Entering the FMCG market in Africa
Graeme Pitt, MD of FGI Africa, - Jul 26th 2016, 16:50
No consumer market anywhere in the world is exempt from the demand for fast moving consumer goods (FMCG). In Africa, the demand for better quality and more sophisticated products and brands is increasing as populations grow and living standards improve. Food will always be a necessity, and the trends show that there is an increasing move from basic staple foods to a wide range of products. Beverages, personal care products and home care products all have huge growth potential in the relatively untapped African markets.
According to a KPMG report entitled ‘Fast Moving Consumer Goods in Africa', “Given Africa’s large market and the potential for rising household income, the FMCG sector on the continent stands to benefit immensely. Given that the sector provides either necessities or accessible luxury goods, the size of the market is not constrained by income dynamics in the same way as many other sectors.”
The report identified the following geographies to have the strongest prospects for growth in the FMCG sector over the next five to 10 years, taking the FMCG sector’s characteristics into account, and considering African countries’ demographic profiles, income levels, and economic growth potential: Angola, Ethiopia, Ghana, Kenya, Morocco, Mozambique, Nigeria, Rwanda, Tanzania, Uganda, and Zambia.
The report states, “The FMCG sector in Africa has significant scope to expand. Poverty levels in especially Sub-Saharan Africa (SSA) are still quite high, with food and other necessities dominating consumer budgets. For this reason, the food sub-sector of FMCG has a very large market to cater for, while penetration rates in the other categories still have significant room to expand. FMCG retailers generally operate in a low-margin environment. As a result, the existence of a large market is crucial to the success of these companies. Despite Africa having a population of around one billion, the continent remains relatively under-served by FMCG companies.”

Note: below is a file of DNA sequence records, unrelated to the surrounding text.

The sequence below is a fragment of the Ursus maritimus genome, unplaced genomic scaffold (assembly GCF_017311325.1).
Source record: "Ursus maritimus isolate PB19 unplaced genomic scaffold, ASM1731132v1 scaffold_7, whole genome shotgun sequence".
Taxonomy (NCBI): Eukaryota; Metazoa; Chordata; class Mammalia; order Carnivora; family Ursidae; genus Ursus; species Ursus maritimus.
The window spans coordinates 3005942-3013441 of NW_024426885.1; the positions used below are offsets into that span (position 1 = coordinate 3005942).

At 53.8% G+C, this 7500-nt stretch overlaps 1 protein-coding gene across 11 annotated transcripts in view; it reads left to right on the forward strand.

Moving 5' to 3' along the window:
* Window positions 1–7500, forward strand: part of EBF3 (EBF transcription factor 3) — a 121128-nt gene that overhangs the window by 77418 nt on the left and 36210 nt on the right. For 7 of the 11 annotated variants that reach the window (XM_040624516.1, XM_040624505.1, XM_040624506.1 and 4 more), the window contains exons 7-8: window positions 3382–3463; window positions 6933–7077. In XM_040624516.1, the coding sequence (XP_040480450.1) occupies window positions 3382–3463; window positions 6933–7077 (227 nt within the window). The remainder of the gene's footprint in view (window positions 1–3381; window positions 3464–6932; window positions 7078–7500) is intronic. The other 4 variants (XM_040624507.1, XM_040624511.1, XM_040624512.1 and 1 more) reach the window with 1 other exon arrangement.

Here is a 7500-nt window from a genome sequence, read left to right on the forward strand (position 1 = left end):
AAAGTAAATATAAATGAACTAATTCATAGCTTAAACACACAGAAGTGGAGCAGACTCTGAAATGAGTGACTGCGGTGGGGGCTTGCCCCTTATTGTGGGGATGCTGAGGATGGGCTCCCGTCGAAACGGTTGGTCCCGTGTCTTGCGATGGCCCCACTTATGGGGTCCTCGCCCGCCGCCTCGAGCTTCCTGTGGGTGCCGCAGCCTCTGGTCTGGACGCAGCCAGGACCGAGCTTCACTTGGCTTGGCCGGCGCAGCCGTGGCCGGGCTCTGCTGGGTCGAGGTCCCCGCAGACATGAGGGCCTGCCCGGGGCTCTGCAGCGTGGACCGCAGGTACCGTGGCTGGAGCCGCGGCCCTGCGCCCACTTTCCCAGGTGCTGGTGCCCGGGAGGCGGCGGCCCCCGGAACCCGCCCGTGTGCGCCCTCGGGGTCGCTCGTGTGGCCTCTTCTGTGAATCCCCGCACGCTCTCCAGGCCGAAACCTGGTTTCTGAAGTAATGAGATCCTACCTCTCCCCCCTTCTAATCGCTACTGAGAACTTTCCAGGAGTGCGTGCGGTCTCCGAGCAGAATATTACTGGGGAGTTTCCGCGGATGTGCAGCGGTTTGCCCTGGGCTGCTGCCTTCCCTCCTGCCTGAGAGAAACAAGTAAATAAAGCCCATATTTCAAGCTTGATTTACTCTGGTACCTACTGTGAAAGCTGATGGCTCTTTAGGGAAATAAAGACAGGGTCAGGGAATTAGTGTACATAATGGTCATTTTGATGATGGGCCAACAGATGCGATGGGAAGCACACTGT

There is huge potential for brand owners to invest in the FMCG sector in Africa, however, population growth is just one factor in gauging the potential market readiness in various regions. Another factor to consider is population density. According to the KPMG report, “The UN forecasts that Sub-Saharan Africa’s (SSA) urbanisation rate will reach 45.9% by 2030 and 56.7% by 2050 from just 36.3% in 2010. Meanwhile, North Africa’s urbanisation rate was already 51.2% in 2010 and is predicted to reach 65.3% by 2050. The urbanisation rate of East Africa is much lower than the rest of SSA. In 2010, East Africa’s urbanisation rate was almost 17 percentage points lower than the second least urbanised region on the continent, namely the Franc Zone.”
There are numerous other factors to consider when entering a new market. Supply and demand chain dynamics, which are based on available infrastructure and often include traversing the formal and informal markets in the FMCG sector in Africa need to be properly researched and understood. Reputable market research companies can accurately access each potential region and give business advice based on their findings.
The KPMG report goes on to state that, “With the rapid pace of urbanisation, it is crucial that the quality of infrastructure in urban areas improves in order to cater for the influx of people. It is also important that there is sufficient job creation, otherwise per capita spending power will suffer. Key issues to consider with regard to infrastructure include: the capacity and willingness of the government to invest in infrastructure; the willingness of the government to allow private sector participation in the provision of infrastructure; and openness to foreign investment, and whether there are incentives for foreign firms to improve the country’s infrastructure”.
The report explains that understanding critical issues such as the quality of transport infrastructure, the scope and extent of tariffs on imported good and the strength of other industries such as the agricultural and manufacturing sectors is key to understanding a country’s FMCG sector. A challenge faced by many retailers and brand owners looking to enter new African markets is the lack of predictable and trustworthy distribution channels.